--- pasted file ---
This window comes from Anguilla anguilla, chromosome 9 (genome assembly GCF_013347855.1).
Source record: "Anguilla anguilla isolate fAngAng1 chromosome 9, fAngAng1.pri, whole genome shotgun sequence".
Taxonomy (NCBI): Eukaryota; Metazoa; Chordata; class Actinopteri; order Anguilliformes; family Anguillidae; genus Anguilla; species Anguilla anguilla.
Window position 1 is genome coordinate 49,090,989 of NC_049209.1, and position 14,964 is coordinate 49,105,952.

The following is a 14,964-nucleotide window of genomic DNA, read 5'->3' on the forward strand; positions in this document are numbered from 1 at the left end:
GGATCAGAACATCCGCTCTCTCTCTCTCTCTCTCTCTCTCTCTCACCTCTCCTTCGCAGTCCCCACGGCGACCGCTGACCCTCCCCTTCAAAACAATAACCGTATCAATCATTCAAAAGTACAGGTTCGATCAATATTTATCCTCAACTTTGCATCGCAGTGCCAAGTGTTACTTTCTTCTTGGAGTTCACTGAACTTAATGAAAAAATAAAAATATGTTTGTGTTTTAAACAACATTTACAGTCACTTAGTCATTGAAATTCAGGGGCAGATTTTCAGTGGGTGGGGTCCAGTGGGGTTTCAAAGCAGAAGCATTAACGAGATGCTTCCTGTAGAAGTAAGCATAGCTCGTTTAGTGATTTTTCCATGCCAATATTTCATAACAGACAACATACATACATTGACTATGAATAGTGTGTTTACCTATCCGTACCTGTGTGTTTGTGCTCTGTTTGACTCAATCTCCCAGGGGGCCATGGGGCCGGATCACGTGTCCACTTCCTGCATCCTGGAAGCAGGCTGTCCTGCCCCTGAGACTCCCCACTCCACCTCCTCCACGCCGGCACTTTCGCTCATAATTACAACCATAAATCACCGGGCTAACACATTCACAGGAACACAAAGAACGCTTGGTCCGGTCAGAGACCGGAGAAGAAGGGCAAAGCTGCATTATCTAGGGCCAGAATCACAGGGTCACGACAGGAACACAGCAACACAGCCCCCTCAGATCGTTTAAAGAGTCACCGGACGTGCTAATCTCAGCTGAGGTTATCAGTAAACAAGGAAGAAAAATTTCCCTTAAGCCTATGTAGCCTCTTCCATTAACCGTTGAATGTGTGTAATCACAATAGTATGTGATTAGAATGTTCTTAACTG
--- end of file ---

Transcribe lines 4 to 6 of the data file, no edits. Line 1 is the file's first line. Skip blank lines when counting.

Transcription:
Window position 1 is genome coordinate 49,090,989 of NC_049209.1, and position 14,964 is coordinate 49,105,952.

The following is a 14,964-nucleotide window of genomic DNA, read 5'->3' on the forward strand; positions in this document are numbered from 1 at the left end:
GGATCAGAACATCCGCTCTCTCTCTCTCTCTCTCTCTCTCTCTCACCTCTCCTTCGCAGTCCCCACGGCGACCGCTGACCCTCCCCTTCAAAACAATAACCGTATCAATCATTCAAAAGTACAGGTTCGATCAATATTTATCCTCAACTTTGCATCGCAGTGCCAAGTGTTACTTTCTTCTTGGAGTTCACTGAACTTAATGAAAAAATAAAAATATGTTTGTGTTTTAAACAACATTTACAGTCACTTAGTCATTGAAATTCAGGGGCAGATTTTCAGTGGGTGGGGTCCAGTGGGGTTTCAAAGCAGAAGCATTAACGAGATGCTTCCTGTAGAAGTAAGCATAGCTCGTTTAGTGATTTTTCCATGCCAATATTTCATAACAGACAACATACATACATTGACTATGAATAGTGTGTTTACCTATCCGTACCTGTGTGTTTGTGCTCTGTTTGACTCAATCTCCCAGGGGGCCATGGGGCCGGATCACGTGTCCACTTCCTGCATCCTGGAAGCAGGCTGTCCTGCCCCTGAGACTCCCCACTCCACCTCCTCCACGCCGGCACTTTCGCTCATAATTACAACCATAAATCACCGGGCTAACACATTCACAGGAACACAAAGAACGCTTGGTCCGGTCAGAGACCGGAGAAGAAGGGCAAAGCTGCATTATCTAGGGCCAGAATCACAGGGTCACGACAGGAACACAGCAACACAGCCCCCTCAGATCGTTTAAAGAGTCACCGGACGTGCTAATCTCAGCTGAGGTTATCAGTAAACAAGGAAGAAAAATTTCCCTTAAGCCTATGTAGCCTCTTCCATTAACCGTTGAATGTGTGTAATCACAATAGTATGTGATTAGAATGTTCTTAACTG